Over the next decade, an estimated 500,000 teens (50,000 each year) will enter adulthood and age out of school-based autism services.
Parents often refer to this aging out of school-based autism services as “falling off the cliff of services.” The majority of parents experience the graduation of their child with joy but also with much trepidation and fear as they once again try to navigate a future for their child as they start from scratch.
For the families with children who experience academic success, their challenges are compounded by a misunderstanding regarding their child’s ability to successfully transition to adulthood. Autism can affect children in very subtle, but profound ways. The hill parents climb includes educating others regarding how autism impacts their child because it doesn’t “look” like others perceive autism to be.
Many interpret the deficits to be intentional especially when the individual with autism performs well academically. How can someone be so bright, and not understand how to obtain and then keep a job? Although every individual with autism is diagnosed based on the same criteria, each and every one of them experiences these deficits differently.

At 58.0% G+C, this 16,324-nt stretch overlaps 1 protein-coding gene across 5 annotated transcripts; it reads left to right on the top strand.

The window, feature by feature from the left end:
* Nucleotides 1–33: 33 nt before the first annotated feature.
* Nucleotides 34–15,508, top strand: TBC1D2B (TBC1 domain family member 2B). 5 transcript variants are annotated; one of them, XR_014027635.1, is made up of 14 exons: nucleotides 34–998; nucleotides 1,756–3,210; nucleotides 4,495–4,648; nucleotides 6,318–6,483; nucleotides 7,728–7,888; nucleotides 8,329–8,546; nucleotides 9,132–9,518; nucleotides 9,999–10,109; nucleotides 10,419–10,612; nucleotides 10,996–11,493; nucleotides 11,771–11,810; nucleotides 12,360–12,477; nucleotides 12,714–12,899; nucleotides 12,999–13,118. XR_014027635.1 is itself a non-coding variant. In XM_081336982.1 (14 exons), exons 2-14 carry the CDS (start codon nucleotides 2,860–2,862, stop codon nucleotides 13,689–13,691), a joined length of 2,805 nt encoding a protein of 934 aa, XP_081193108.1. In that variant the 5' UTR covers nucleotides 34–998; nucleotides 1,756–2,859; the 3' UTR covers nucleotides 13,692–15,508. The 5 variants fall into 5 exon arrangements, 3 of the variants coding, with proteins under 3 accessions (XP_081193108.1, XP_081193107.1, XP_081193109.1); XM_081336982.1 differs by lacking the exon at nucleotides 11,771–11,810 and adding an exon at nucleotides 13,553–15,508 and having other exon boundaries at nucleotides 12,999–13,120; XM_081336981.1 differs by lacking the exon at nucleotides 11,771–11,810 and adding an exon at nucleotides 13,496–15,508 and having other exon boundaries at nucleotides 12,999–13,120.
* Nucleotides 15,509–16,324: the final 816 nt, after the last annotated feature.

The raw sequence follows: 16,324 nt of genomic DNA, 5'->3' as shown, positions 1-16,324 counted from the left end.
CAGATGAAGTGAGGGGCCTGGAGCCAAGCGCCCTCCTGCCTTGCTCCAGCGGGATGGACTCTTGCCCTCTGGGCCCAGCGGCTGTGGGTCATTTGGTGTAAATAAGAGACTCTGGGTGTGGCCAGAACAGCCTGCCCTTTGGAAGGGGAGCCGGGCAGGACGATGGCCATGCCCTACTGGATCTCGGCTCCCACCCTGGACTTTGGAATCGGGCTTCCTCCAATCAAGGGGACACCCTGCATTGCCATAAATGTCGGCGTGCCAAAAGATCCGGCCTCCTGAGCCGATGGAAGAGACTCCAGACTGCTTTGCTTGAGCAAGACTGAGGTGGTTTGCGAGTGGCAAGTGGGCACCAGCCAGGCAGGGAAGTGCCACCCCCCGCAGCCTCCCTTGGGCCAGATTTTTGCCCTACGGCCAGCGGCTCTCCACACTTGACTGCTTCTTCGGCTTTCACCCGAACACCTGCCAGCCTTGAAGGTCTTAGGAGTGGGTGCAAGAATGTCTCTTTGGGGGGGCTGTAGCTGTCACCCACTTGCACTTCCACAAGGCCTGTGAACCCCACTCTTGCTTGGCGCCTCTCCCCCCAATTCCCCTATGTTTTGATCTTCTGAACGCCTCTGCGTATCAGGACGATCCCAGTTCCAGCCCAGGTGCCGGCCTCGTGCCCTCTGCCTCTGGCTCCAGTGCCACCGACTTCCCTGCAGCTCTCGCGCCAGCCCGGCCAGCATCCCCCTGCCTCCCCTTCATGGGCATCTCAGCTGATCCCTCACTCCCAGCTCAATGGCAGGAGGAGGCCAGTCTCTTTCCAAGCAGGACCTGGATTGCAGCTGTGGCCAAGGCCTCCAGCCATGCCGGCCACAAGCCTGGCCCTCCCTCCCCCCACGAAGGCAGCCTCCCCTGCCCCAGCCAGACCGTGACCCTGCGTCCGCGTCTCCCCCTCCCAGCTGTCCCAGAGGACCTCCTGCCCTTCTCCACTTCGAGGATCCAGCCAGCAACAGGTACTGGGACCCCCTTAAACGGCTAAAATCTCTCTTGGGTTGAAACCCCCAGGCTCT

The Dennis J. Sanders III Autism Foundation recognizes the need for individuals with autism to have the opportunity to learn from actual job experience. Providing an environment that is structured and supportive is good for all in any business. In fact, research has proven that when employees understand: 1. the work that is to be done 2. the specific details of the job 3. when the job is completed satisfactorily and 4. what they are to do next, they actually perform better.
The first step in providing this type of opportunity in Wichita is the opening of a coffee shop/book store/café called Good Company. Here, all individuals will work in an inclusive, person first environment, and benefit from experiencing the success that occurs when everyone works as a team within a structured and supportive environment.
The primary goal of Good Company will be to empower young adults with autism and developmental disabilities as well as encourage other businesses to understand the value of hiring an individual with autism. Equipped with the appropriate tools and experience from Good Company, any individual will have the ability to execute their knowledge in most job settings. Subscribe to stay informed and learn more about opportunities for your child!